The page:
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The Weekend Read: ‘Gotham: Dawn of Darkness’ and ‘Fort Solitude’

Welcome to a new feature that will profile some of the latest recommended reads.

Here are a few recent books worth checking out:

Gotham: Dawn of Darkness

By Jason Starr

A break-in at Wayne Manor. The death of a masked intruder. Amid the seething crime and corruption of Gotham City, Thomas Wayne fights to protect his family and his company from forces unknown.

While detective Harvey Bullock investigates the incident as a simple burglary, Wayne discovers that the threat may come from his own dark past. Peeling back layer upon layer of secrets, this is the official prequel to the hit television series. 

I’ve enjoyed Jason Starr’s writing in comics and I’ve read a few of his novels (I especially enjoyed his werewolf novel, The Pack), so I was pretty happy to check out his contributions to the Batman mythos.

The problem with this book inherently is it’s without the intended protagonist of Gotham the series, Jim Gordon. It’s a prequel to a prequel.

It does, however, confirm my belief that Thomas and Martha Wayne should have been established in the series before their murder.  Not only would that have established a stronger connection to the characters with the audience, but would also intensify the drama, already knowing their doomed fate.

Regardless, Dawn of Darkness was a fun read and I look forward to future volumes to illuminate other hidden corners and untold tales of the television series’ universe.


Fort Solitude (DC Comics: Secret Hero Society #2)

By Derek Fridolfs and Dustin Nguyen

Clark Kent is thrilled when he receives an invite to a spring break academic retreat. After taking down the villains of Ducard Academy the previous year, going back to life on the farm was a bit dull. Better yet, his friends Bruce and Diana have been invited there, too! What better way to spend spring break than with old friends (Poison Ivy, Harley Quinn) and new ones like Arthur Curry (Aquaman), Barry Allen (the Flash), and Vic Stone (Cyborg)?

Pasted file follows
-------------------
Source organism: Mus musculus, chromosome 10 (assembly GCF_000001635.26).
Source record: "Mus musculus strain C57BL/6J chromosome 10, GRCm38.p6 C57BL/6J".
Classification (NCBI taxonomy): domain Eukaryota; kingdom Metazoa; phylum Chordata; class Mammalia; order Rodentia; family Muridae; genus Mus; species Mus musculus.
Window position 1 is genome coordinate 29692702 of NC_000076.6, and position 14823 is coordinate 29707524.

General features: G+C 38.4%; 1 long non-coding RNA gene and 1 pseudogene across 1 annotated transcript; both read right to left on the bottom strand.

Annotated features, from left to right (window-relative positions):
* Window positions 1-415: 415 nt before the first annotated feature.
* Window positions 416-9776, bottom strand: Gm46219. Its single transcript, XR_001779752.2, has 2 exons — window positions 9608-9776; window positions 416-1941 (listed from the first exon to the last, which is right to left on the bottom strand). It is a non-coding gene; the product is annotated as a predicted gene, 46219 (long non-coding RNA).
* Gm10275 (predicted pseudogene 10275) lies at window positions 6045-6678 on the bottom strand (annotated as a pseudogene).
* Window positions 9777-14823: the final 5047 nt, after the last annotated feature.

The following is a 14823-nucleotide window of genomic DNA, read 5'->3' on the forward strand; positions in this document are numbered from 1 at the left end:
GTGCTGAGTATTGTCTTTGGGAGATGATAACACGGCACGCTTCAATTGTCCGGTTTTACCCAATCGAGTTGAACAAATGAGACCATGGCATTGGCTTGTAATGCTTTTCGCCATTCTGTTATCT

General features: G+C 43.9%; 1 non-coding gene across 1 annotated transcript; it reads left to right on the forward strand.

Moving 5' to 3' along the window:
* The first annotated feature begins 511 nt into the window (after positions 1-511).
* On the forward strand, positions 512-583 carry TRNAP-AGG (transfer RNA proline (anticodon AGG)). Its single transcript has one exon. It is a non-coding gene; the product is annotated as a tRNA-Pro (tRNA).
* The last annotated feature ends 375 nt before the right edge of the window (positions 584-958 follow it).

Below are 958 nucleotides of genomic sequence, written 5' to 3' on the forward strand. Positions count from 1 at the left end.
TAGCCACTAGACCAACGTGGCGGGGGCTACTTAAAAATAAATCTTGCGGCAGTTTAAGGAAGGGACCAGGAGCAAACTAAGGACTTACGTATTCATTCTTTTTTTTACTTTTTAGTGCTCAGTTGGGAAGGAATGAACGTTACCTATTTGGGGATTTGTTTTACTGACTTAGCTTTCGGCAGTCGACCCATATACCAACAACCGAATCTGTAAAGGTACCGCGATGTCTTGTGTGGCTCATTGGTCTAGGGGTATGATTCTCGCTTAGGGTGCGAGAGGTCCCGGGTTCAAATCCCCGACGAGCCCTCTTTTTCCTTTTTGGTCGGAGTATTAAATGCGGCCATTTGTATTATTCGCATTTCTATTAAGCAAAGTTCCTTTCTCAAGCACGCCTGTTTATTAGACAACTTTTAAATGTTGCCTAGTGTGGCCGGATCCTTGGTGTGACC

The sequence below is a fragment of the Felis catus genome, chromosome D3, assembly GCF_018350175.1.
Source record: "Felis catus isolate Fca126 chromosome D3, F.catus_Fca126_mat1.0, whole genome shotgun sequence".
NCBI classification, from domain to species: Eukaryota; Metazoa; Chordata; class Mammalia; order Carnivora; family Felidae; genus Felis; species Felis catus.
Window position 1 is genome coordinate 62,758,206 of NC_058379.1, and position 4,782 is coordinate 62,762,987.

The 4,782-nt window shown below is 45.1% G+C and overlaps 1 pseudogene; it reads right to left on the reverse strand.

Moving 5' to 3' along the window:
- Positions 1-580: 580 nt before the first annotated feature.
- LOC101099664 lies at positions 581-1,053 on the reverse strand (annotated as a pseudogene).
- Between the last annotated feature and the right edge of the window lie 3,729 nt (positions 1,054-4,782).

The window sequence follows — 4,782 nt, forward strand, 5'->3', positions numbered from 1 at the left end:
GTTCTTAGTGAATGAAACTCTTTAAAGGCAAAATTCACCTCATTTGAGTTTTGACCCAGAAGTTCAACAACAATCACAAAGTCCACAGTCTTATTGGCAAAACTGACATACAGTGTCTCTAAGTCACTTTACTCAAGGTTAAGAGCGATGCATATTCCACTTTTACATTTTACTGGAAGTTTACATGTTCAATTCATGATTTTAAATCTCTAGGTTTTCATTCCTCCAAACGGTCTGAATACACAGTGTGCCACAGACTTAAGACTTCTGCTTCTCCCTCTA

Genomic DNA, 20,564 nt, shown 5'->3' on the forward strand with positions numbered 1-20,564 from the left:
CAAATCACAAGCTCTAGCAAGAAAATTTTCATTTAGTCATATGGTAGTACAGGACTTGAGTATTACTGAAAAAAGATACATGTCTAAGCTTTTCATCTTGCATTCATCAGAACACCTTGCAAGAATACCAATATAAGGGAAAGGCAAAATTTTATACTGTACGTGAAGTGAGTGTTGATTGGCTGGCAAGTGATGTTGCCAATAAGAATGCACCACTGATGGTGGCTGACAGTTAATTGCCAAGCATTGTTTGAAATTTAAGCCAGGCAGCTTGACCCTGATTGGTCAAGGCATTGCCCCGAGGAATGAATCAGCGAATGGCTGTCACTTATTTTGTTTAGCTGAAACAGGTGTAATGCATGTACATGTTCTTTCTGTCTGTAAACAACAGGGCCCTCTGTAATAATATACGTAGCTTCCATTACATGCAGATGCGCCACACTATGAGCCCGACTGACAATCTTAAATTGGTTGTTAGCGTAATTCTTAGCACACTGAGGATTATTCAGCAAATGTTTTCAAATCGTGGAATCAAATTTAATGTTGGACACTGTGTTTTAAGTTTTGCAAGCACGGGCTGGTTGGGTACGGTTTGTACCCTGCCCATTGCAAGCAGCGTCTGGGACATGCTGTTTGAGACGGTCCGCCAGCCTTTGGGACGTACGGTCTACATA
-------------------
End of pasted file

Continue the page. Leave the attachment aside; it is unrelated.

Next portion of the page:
When Clark arrives at Camp Evergreen he makes new friends, reconnects with old ones, and nothing seems weird at all!

Well, that is until kids start disappearing… One by one… Plus, there’s a lake monster, bigfoot has been spotted, there are reports of a boogeyman, and there may or may not be a UFO crashed into the lake.

Clark, Bruce, and Diana will have to re-assemble the Junior Detective — er, Criminal Investigation Unit — in an all-new, supernatural adventure!

A completely charming series of illustrated novels do a far better job capturing the spirit of these iconic characters than the comic books seem to do these days.  Moving the action (and ages) to a tween universe, the Super Hero Society focus’ on the exploits of a Junior Justice League.  There isn’t much in terms of a well thought out mystery (Bruce Wayne’s skills aren’t much more impressive than Encyclopedia Brown’s), although the series has lots of great character moments and humor (with a generous number of references to DC Universe mythology).  Perfect for young superhero fans who love Batman and Superman, and for the parents who don’t think they’re kids should watch Batman V Superman.





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